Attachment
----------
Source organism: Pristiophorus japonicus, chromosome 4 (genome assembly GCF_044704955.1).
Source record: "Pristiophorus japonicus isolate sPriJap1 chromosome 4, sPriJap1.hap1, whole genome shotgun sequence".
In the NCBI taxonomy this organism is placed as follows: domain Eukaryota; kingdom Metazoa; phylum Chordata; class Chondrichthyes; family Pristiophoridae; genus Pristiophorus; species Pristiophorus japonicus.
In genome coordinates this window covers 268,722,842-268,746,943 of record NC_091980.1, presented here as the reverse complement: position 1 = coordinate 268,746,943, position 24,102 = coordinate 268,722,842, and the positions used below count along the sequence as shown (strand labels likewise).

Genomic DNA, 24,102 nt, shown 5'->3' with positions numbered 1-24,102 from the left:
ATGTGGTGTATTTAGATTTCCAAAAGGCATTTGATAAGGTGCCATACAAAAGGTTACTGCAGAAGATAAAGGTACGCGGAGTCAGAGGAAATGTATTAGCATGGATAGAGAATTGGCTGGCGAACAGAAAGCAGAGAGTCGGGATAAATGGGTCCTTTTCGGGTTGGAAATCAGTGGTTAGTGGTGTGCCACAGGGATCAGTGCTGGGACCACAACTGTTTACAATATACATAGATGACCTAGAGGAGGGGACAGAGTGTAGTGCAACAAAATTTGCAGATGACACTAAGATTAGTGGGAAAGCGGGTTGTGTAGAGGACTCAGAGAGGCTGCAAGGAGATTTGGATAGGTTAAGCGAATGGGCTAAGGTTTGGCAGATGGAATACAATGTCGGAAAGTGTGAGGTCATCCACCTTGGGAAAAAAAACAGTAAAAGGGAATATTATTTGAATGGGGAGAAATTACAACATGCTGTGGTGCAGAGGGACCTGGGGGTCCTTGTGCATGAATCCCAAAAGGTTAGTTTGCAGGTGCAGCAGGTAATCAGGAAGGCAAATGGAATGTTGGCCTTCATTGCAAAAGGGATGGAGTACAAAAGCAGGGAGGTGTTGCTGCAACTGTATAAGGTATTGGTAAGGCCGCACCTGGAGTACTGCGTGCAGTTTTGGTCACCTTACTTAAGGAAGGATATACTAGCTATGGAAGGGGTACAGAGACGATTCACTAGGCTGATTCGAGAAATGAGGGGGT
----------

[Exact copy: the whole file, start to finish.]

Source organism: Pristiophorus japonicus, chromosome 4 (genome assembly GCF_044704955.1).
Source record: "Pristiophorus japonicus isolate sPriJap1 chromosome 4, sPriJap1.hap1, whole genome shotgun sequence".
In the NCBI taxonomy this organism is placed as follows: domain Eukaryota; kingdom Metazoa; phylum Chordata; class Chondrichthyes; family Pristiophoridae; genus Pristiophorus; species Pristiophorus japonicus.
In genome coordinates this window covers 268,722,842-268,746,943 of record NC_091980.1, presented here as the reverse complement: position 1 = coordinate 268,746,943, position 24,102 = coordinate 268,722,842, and the positions used below count along the sequence as shown (strand labels likewise).

Genomic DNA, 24,102 nt, shown 5'->3' with positions numbered 1-24,102 from the left:
ATGTGGTGTATTTAGATTTCCAAAAGGCATTTGATAAGGTGCCATACAAAAGGTTACTGCAGAAGATAAAGGTACGCGGAGTCAGAGGAAATGTATTAGCATGGATAGAGAATTGGCTGGCGAACAGAAAGCAGAGAGTCGGGATAAATGGGTCCTTTTCGGGTTGGAAATCAGTGGTTAGTGGTGTGCCACAGGGATCAGTGCTGGGACCACAACTGTTTACAATATACATAGATGACCTAGAGGAGGGGACAGAGTGTAGTGCAACAAAATTTGCAGATGACACTAAGATTAGTGGGAAAGCGGGTTGTGTAGAGGACTCAGAGAGGCTGCAAGGAGATTTGGATAGGTTAAGCGAATGGGCTAAGGTTTGGCAGATGGAATACAATGTCGGAAAGTGTGAGGTCATCCACCTTGGGAAAAAAAACAGTAAAAGGGAATATTATTTGAATGGGGAGAAATTACAACATGCTGTGGTGCAGAGGGACCTGGGGGTCCTTGTGCATGAATCCCAAAAGGTTAGTTTGCAGGTGCAGCAGGTAATCAGGAAGGCAAATGGAATGTTGGCCTTCATTGCAAAAGGGATGGAGTACAAAAGCAGGGAGGTGTTGCTGCAACTGTATAAGGTATTGGTAAGGCCGCACCTGGAGTACTGCGTGCAGTTTTGGTCACCTTACTTAAGGAAGGATATACTAGCTATGGAAGGGGTACAGAGACGATTCACTAGGCTGATTCGAGAAATGAGGGGGT